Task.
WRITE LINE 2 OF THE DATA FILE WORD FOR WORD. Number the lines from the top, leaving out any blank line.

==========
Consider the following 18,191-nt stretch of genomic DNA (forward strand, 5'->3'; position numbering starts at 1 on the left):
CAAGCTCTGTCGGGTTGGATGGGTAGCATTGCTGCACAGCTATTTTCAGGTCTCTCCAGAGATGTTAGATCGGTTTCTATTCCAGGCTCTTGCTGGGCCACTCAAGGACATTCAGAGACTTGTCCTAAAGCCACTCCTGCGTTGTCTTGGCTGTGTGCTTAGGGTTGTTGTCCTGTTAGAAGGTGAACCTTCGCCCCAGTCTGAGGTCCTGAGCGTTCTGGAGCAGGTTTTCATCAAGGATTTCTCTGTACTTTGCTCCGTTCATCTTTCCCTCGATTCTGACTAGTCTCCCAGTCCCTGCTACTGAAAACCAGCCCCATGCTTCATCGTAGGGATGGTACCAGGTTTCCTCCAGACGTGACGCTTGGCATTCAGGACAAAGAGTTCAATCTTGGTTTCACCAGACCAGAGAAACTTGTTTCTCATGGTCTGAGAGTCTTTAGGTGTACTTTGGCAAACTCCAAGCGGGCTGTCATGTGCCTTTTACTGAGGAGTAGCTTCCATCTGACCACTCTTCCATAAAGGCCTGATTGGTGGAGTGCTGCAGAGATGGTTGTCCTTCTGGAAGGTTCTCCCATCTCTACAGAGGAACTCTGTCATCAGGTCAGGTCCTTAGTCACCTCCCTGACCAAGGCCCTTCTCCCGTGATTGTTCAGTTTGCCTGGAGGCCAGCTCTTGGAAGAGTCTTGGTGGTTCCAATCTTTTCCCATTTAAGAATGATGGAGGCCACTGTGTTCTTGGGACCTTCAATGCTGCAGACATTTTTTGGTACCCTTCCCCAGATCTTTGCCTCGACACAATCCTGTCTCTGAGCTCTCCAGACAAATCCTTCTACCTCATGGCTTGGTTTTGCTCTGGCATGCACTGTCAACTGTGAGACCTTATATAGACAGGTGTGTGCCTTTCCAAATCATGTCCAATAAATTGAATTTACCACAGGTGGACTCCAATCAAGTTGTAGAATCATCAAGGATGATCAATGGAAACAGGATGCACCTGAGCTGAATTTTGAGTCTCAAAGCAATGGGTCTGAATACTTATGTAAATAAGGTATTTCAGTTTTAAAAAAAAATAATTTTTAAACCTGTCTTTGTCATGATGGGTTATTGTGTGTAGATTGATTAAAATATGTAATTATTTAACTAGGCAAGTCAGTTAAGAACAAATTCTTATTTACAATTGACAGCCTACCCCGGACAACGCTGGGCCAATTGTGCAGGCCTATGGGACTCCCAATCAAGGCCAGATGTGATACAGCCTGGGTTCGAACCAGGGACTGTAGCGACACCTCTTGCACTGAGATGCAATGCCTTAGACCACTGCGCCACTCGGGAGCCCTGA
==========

CAAGCTCTGTCGGGTTGGATGGGTAGCATTGCTGCACAGCTATTTTCAGGTCTCTCCAGAGATGTTAGATCGGTTTCTATTCCAGGCTCTTGCTGGGCCACTCAAGGACATTCAGAGACTTGTCCTAAAGCCACTCCTGCGTTGTCTTGGCTGTGTGCTTAGGGTTGTTGTCCTGTTAGAAGGTGAACCTTCGCCCCAGTCTGAGGTCCTGAGCGTTCTGGAGCAGGTTTTCATCAAGGATTTCTCTGTACTTTGCTCCGTTCATCTTTCCCTCGATTCTGACTAGTCTCCCAGTCCCTGCTACTGAAAACCAGCCCCATGCTTCATCGTAGGGATGGTACCAGGTTTCCTCCAGACGTGACGCTTGGCATTCAGGACAAAGAGTTCAATCTTGGTTTCACCAGACCAGAGAAACTTGTTTCTCATGGTCTGAGAGTCTTTAGGTGTACTTTGGCAAACTCCAAGCGGGCTGTCATGTGCCTTTTACTGAGGAGTAGCTTCCATCTGACCACTCTTCCATAAAGGCCTGATTGGTGGAGTGCTGCAGAGATGGTTGTCCTTCTGGAAGGTTCTCCCATCTCTACAGAGGAACTCTGTCATCAGGTCAGGTCCTTAGTCACCTCCCTGACCAAGGCCCTTCTCCCGTGATTGTTCAGTTTGCCTGGAGGCCAGCTCTTGGAAGAGTCTTGGTGGTTCCAATCTTTTCCCATTTAAGAATGATGGAGGCCACTGTGTTCTTGGGACCTTCAATGCTGCAGACATTTTTTGGTACCCTTCCCCAGATCTTTGCCTCGACACAATCCTGTCTCTGAGCTCTCCAGACAAATCCTTCTACCTCATGGCTTGGTTTTGCTCTGGCATGCACTGTCAACTGTGAGACCTTATATAGACAGGTGTGTGCCTTTCCAAATCATGTCCAATAAATTGAATTTACCACAGGTGGACTCCAATCAAGTTGTAGAATCATCAAGGATGATCAATGGAAACAGGATGCACCTGAGCTGAATTTTGAGTCTCAAAGCAATGGGTCTGAATACTTATGTAAATAAGGTATTTCAGTTTTAAAAAAAAATAATTTTTAAACCTGTCTTTGTCATGATGGGTTATTGTGTGTAGATTGATTAAAATATGTAATTATTTAACTAGGCAAGTCAGTTAAGAACAAATTCTTATTTACAATTGACAGCCTACCCCGGACAACGCTGGGCCAATTGTGCAGGCCTATGGGACTCCCAATCAAGGCCAGATGTGATACAGCCTGGGTTCGAACCAGGGACTGTAGCGACACCTCTTGCACTGAGATGCAATGCCTTAGACCACTGCGCCACTCGGGAGCCCTGA